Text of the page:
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Vaping in the Workplace - A Burning Issue

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We know that smoking cigarettes in enclosed or substantially enclosed public places and workplaces in England has been prohibited since 1 July 2007 under section 7 of the Health Act 2006 and associated regulations.  However, e-cigarettes are not currently caught under this legislation and so this is largely a matter for employers to decide what best suits their particular workplace.

Public Health England (PHE) has recently published guidance on creating policies for use of e-cigarettes, also known as ‘vaping’.  As there are now thought to be as many as 2.8 million e-cigarette users in the UK, it is sensible to have a policy in place that addresses this issue.

The aim of the new framework published by PHE is to help organisations manage the use of e-cigarettes that will support smokers to quit and stay smoke free, but also to manage any risks associated with the use of e-cigarettes, particularly in the wider workplace and those employees who do not use e-cigarettes.

In the guidance, PHE recognises that different types of workplace will have differing needs and approaches; a school setting for example is likely to require different rules compared to other workplaces, such as a factory of office environment.  In addition however, employers will need to consider wider duties towards other employees who neither want to inhale the smoke from a cigarette, or the vapers from an e-cigarette.

The guidance recently published by PHE sets out 5 key principles for employers to consider when creating a policy dealing with vaping in the workplace.  The 5 principles established are:

  1. Employers should make clear distinction between vaping and smoking in any policy.
  2. Employers should ensure that policies that are introduced are fully informed and take into account the evidence on health risks to bystanders.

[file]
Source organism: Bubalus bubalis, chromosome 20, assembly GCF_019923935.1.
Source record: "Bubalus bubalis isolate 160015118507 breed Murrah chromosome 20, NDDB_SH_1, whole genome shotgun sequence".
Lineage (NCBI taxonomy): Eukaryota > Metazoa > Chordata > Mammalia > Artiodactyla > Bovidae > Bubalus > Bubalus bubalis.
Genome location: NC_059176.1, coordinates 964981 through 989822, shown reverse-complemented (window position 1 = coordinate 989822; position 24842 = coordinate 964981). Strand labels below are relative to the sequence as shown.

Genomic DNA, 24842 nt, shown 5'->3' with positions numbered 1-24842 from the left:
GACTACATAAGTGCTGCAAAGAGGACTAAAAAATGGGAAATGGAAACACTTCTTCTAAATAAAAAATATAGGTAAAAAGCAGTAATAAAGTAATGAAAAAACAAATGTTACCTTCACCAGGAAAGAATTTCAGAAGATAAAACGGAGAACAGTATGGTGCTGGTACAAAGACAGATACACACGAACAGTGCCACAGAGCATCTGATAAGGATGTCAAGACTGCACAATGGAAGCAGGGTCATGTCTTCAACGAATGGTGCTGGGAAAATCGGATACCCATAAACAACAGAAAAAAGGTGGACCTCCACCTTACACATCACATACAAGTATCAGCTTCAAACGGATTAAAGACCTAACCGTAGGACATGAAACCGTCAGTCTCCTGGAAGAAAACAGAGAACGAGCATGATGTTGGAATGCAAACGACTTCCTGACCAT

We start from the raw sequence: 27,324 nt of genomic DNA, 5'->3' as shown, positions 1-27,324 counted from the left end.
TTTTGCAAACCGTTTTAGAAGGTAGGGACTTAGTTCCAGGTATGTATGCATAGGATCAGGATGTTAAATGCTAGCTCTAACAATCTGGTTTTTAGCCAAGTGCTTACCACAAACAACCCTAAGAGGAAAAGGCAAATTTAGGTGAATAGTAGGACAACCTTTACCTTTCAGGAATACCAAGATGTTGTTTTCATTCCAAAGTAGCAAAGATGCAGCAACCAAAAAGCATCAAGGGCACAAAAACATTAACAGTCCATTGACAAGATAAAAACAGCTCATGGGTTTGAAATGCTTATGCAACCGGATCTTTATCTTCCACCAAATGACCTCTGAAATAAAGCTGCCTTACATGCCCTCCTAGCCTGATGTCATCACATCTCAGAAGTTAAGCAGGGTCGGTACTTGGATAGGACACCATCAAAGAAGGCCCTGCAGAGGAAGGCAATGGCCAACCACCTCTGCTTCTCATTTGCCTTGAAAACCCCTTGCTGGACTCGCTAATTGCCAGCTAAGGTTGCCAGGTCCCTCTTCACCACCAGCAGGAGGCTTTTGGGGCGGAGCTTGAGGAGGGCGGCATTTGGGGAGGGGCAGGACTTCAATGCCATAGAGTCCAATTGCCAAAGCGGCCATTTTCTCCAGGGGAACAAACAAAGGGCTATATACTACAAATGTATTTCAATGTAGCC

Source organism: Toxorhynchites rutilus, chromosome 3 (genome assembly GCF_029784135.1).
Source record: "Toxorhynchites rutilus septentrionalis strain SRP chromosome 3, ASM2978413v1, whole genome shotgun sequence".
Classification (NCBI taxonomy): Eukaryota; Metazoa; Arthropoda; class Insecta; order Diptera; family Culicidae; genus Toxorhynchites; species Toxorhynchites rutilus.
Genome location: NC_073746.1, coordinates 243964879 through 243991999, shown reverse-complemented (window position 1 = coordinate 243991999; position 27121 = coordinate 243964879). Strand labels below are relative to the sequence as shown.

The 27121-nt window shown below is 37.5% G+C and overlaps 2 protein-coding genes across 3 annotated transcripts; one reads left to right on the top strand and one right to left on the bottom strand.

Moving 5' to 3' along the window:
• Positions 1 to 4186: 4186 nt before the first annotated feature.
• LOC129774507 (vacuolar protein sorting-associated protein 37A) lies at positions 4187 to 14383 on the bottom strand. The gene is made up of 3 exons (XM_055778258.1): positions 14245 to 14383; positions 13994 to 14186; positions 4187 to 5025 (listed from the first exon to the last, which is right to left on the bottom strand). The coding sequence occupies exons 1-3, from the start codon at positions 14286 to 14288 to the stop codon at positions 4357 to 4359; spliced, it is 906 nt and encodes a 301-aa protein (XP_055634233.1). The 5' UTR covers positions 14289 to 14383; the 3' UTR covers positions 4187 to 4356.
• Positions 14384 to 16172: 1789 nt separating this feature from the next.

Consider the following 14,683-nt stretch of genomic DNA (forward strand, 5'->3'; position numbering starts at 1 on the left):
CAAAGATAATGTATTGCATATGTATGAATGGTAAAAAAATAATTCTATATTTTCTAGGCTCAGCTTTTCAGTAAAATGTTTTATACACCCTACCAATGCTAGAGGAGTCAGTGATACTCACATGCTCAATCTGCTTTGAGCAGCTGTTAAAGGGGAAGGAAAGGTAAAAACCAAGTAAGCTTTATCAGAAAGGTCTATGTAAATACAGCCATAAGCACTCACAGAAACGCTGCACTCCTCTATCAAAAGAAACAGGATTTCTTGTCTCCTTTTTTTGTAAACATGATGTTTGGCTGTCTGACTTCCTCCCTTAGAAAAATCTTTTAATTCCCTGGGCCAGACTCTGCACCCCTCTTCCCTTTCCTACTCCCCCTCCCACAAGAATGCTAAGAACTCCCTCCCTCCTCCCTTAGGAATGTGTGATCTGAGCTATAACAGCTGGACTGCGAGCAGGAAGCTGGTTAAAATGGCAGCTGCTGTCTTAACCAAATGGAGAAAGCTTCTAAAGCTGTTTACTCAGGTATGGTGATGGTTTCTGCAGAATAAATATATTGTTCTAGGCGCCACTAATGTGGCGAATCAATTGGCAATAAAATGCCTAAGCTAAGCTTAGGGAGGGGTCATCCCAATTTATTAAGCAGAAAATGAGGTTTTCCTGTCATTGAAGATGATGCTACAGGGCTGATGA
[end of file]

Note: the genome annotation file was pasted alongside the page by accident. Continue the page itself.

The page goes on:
3. A policy should identify and take steps to manage the risks of uptake by children and young people.
  4. A policy should be designed to support smokers to stop smoking and stay smoke-free.
  5. Employer’s policies should support compliance with smoke-free law and policies.

Professor Kevin Fenton, National Director of health and wellbeing at PHE said:

The evidence is clear that vaping is much less harmful than smoking and that e-cigarettes are helping many smokers to quit.

This new framework will encourage organisations to consider both the benefits and the risks when developing their own policies on e-cigarettes.

George Butterworth, Cancer Research UK’s tobacco policy manager, said:

E-cigarettes are still a relatively new product, so it’s understandable that many people and businesses may not know how to deal with them. The evidence so far shows e-cigarettes are much safer than tobacco and they have the potential to help people give up a deadly addiction. It’s important the benefit of using them are maximised while reducing any negative impact, and organisations need independent advice from Public Health England to set out their own policies.

Despite the guidance and increased use of e-cigarettes, many employers are concerned about permitting the use of e-cigarettes in the workplace for various reasons and may take the view that they prefer to extend the smoking ban to include e-cigarettes also.  Some employers are concerned about the risk of claims from ‘passive vaping’ given the relatively unknown health implications of this.  Other employers consider that allowing employees to vape in the workplace sets the wrong tone or does not convey a professional image, and may therefore prefer to require e-cigarette users to go to a designated smoking area, just as regular smokers do.

We have very little case law to consider in relation to vaping.  In one rare case that did consider the issue (Insley v Accent Catering), the employment tribunal commented that a dismissal for using e-cigarettes was likely to be unfair as it was not clear whether the use of e-cigarettes was expressly covered in either the employer’s smoking policy.  This would seem to confirm the widespread understanding that employers are entitled to prohibit vaping in the workplace, but they should have an appropriate and clear policy in place that sets out their position on the issue.

In a case decided before the introduction of Health Act 2006, it was held by the EAT to be an implied term of every contract of employment that the employer will provide a working environment which is suitable for the performance of contractual duties. Under section 2(2)(e) of the Health and Safety at Work Act 1974 employers are obliged to provide and maintain a working environment that is reasonably safe and without risk to health and is adequate as regards facilities and arrangements for their welfare at work. This is likely to imply a right for an employee not to be required to sit in a smoke-filled (or vapour filled) atmosphere whilst at work and so employers should consider their position carefully before deciding on their particular approach to this issue.